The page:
Kirk Knuffke – Amnesia Brown (CF 167)
Brooklyn-based trumpeter Kirk Knuffke’s sophomore effort, Amnesia Brown is a far more esoteric affair than his conventional piano-less quartet debut, Big Wig (Clean Feed, 2008). Eschewing a traditional rhythm section, Knuffke is joined by fellow members of Butch Morris’ Nublu Orchestra—legendary Downtown stalwarts Doug Wieselman (on clarinet and electric guitar) and drummer Kenny Wollesen. Through sixteen brief cuts, the trio waxes and wanes from contemplative to impassioned, bounding effortlessly from one mood to the next.
Swinging without constraint, Knuffke’s trio ignores the conventions of free-bop hegemony, moving beyond the stylistic antecedents of his previous release, invoking not only the innovations of the New Thing and AACM, but genres beyond jazz as well. Generating a surprising level of timbral diversity from a limited palette, Knuffke, Wieselman, and Wollesen veer from the chamber music-like austerity of “Narrative” to the raucous futuristic rockabilly of “Fix it, Charlie.”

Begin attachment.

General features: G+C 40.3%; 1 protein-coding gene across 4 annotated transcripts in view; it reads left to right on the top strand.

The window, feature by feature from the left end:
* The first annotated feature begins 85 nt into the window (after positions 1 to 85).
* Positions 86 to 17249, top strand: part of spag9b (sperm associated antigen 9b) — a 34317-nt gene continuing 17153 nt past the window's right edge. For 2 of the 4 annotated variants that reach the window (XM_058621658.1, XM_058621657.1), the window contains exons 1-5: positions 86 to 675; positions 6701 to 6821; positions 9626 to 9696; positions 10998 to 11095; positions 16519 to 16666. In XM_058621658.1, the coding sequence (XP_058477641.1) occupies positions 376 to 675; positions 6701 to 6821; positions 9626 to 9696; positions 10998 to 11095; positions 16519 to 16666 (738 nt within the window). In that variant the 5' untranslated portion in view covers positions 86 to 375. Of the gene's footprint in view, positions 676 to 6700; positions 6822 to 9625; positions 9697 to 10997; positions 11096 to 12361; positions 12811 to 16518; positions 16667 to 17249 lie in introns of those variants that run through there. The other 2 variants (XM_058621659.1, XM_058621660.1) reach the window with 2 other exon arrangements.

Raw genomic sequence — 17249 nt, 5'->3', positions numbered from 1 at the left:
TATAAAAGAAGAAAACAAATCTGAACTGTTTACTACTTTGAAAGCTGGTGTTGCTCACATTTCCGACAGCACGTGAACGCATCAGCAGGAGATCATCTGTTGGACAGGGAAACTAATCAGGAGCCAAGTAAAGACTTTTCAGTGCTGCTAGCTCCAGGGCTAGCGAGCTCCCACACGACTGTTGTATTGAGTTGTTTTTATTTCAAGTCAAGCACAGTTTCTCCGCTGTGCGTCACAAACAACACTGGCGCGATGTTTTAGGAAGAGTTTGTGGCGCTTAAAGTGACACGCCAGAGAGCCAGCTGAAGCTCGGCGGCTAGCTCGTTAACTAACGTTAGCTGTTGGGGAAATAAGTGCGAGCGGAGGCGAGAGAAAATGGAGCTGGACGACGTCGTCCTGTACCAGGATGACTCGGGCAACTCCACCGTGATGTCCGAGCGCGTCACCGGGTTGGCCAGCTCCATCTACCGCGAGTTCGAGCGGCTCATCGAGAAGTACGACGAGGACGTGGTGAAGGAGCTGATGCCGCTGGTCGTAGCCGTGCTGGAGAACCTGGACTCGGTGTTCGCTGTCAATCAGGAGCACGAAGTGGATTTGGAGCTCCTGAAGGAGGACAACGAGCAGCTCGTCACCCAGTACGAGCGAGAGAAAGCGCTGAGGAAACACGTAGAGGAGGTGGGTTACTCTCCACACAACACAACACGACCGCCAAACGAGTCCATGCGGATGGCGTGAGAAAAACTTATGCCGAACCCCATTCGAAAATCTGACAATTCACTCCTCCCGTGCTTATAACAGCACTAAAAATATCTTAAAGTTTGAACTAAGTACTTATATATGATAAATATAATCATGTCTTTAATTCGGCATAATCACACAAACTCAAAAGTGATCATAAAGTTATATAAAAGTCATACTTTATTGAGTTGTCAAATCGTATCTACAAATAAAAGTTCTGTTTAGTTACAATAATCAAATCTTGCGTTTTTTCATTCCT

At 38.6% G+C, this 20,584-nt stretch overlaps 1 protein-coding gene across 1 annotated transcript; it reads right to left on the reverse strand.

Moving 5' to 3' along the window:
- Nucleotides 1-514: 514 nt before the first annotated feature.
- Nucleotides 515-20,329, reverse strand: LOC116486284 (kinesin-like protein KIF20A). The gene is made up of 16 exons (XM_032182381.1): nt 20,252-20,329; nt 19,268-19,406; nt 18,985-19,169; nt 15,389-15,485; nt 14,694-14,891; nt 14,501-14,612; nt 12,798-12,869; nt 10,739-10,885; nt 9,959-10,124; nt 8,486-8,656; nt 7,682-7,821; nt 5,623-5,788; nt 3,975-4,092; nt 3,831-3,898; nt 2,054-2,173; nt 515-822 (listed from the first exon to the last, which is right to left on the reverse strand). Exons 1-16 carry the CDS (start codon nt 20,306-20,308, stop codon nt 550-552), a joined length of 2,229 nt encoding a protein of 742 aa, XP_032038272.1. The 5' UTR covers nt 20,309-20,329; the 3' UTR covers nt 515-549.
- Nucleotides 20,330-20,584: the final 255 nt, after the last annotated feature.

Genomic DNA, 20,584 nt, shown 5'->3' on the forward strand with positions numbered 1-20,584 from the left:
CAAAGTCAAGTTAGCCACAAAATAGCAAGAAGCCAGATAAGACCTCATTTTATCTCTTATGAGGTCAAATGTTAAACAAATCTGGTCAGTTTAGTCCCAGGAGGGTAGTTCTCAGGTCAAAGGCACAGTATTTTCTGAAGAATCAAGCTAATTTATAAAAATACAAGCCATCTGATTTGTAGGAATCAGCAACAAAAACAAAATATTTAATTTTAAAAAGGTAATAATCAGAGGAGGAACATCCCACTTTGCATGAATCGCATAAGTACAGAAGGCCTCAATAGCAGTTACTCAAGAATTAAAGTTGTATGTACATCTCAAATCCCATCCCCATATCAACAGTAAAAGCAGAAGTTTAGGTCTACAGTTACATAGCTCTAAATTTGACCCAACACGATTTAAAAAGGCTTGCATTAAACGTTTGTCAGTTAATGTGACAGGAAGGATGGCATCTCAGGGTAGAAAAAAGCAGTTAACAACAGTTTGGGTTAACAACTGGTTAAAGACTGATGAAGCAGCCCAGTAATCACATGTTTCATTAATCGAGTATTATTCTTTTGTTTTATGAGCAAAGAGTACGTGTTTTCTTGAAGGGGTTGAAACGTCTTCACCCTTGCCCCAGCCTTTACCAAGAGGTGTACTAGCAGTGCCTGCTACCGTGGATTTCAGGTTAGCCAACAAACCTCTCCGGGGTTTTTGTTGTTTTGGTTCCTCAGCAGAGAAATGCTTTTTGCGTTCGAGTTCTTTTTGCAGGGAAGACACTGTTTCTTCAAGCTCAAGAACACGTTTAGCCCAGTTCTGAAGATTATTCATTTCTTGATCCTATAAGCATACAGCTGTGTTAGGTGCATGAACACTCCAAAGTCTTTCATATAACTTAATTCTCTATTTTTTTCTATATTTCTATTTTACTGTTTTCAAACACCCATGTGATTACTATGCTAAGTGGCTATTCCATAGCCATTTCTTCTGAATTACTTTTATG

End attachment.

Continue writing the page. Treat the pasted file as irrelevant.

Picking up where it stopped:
Wieselman’s approach towards his choice of instrument often dictates the trio’s tenor; his clarinet can be mellifluous and lyrical (“Need”), or strident and caterwauling (“High-pants Bob”). His amplified fretwork tends to be more abrasive, coloring “Red Bag” with coruscating shards, but he is also prone towards reverb-laced twang, used to good effect on the surf-inflected “Leadbelly.” Knuffke’s warm tone and earthy phrasing provides a stimulating contrast to Wieselman’s skronky guitar, while transparently knitting with his pliant clarinet cadences. Wollesen proves his rhythmic ingenuity without a bassist, fulfilling the role of both time-keeper and melodic colorist.
Although the tunes are brief (three minutes on average) the trio manages to pack a significant number of ideas into each of these miniatures—more than some artists fit into an entire album. The title track and “Leadbelly” are stellar examples of the trio’s ability to integrate inventive, succinct improvisations into memorable themes. Showcasing their diversity, “Please Help, Please Give” serves as the dissonant flipside to the album’s tender closer, the romantic and sentimental ballad “Anne.”
Referring to a bizarre family incident involving his great grandfather from many years ago, Amnesia Brown is appropriately disjointed, but compositionally astute, revealing an expansive worldview encapsulated in microcosmic fragments.